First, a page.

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Prenatal cocaine exposure (PCE), theorized in the 1970s, occurs when a pregnant woman uses cocaine and thereby exposes her fetus to the drug. "Crack baby" was a term coined to describe children who were exposed to crack ( freebase cocaine in smokable form) as fetuses; the concept of the crack baby emerged in the ...


The most innocent victims of crack cocaine are babies born to mothers who use the drug during pregnancy. The March of Dimes, a nonprofit organization for pregnancy and baby health, reports that use of cocaine in either powdered or crack form during pregnancy can affect a woman and her unborn baby in many ways.


May 20, 2013 ... Retro Report: In the 1980s, many government officials, scientists and journalists warned that the country would be plagued by a generation of “crack babies.” They were wrong.


Infants who have been exposed to smoked cocaine, or crack, during pregnancy typically show a wide spectrum of symptoms after birth, although it is not uncommon for some infants to be asymptomatic, says the National Institute on Drug Abuse. At first, many infants appear irritable. After this period, they tend to show signs of ...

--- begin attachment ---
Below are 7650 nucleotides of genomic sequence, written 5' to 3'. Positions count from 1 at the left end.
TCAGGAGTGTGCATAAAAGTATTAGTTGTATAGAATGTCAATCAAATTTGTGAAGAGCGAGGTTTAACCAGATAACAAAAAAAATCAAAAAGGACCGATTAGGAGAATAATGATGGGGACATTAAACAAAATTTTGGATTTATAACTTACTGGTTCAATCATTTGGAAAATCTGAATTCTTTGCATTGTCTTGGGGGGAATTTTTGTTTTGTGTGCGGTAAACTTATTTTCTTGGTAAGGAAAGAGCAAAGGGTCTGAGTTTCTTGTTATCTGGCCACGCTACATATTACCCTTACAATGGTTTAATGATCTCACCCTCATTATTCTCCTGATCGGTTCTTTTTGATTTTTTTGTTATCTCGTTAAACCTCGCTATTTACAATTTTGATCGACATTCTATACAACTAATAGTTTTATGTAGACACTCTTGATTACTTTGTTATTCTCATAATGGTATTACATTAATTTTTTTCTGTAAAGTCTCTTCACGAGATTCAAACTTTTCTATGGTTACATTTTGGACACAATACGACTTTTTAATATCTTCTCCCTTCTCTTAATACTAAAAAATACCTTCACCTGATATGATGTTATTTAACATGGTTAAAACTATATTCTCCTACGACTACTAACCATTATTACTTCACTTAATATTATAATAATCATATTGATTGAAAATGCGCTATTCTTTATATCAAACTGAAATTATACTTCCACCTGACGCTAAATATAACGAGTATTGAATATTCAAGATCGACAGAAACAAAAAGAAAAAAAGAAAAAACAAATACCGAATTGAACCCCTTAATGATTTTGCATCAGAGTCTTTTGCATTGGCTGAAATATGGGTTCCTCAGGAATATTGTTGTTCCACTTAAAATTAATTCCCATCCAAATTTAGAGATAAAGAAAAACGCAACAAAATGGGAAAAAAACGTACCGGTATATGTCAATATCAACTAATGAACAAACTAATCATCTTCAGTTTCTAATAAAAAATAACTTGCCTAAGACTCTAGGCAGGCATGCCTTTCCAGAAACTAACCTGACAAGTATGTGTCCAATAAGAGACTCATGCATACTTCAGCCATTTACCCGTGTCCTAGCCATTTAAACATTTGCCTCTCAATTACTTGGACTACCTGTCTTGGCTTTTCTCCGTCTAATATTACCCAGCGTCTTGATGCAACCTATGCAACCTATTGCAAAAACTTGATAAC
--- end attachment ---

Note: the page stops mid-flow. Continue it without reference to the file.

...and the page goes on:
May 3, 2010 ... During the 80's and 90's, the nation's health specialists panicked over the growing number of so-called "crack babies" -- children exposed to crack cocaine in utero. These children were said to be doomed to lives of physical and mental disability. But, 20 years later, many of the children who were perceived ...


Oct 18, 1990 ... Babies born to crack-addicted mothers are like no others. Brain damaged in ways yet unknown, they're oblivious to affection. What is their life like?


Jul 16, 2017 ... What the 'Crack Baby' Panic Reveals About The Opioid Epidemic. Journalism in two different eras of drug waves illustrates how strongly race factors into empathy and policy. Tricia McInroy / AP ...


Jul 25, 2013 ... A 25-year study that followed babies born to crack cocaine addicted mothers found that the children were slow to develop. What surprised the researchers was that the determining factor wasn't crack cocaine. It was poverty.


May 6, 2016 ... Dire predictions of reduced intelligence and social skills in babies born to mothers who used crack cocaine while pregnant during the 1980s—so-called " crack babies"—were grossly exaggerated. However, the fact that most of these children do not show serious overt deficits should not be overinterpreted to ...